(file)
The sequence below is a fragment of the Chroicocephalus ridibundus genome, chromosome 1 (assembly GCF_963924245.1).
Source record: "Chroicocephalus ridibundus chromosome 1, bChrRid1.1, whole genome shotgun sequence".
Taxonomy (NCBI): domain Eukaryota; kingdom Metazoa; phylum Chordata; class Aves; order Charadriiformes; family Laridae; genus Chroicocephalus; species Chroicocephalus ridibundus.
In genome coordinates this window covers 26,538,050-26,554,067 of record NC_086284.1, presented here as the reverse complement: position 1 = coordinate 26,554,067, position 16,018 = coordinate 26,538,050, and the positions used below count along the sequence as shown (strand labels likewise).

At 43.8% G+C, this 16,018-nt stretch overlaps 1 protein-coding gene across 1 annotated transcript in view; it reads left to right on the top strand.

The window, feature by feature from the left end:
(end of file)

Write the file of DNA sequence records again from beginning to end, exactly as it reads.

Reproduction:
The sequence below is a fragment of the Chroicocephalus ridibundus genome, chromosome 1 (assembly GCF_963924245.1).
Source record: "Chroicocephalus ridibundus chromosome 1, bChrRid1.1, whole genome shotgun sequence".
Taxonomy (NCBI): domain Eukaryota; kingdom Metazoa; phylum Chordata; class Aves; order Charadriiformes; family Laridae; genus Chroicocephalus; species Chroicocephalus ridibundus.
In genome coordinates this window covers 26,538,050-26,554,067 of record NC_086284.1, presented here as the reverse complement: position 1 = coordinate 26,554,067, position 16,018 = coordinate 26,538,050, and the positions used below count along the sequence as shown (strand labels likewise).

At 43.8% G+C, this 16,018-nt stretch overlaps 1 protein-coding gene across 1 annotated transcript in view; it reads left to right on the top strand.

The window, feature by feature from the left end: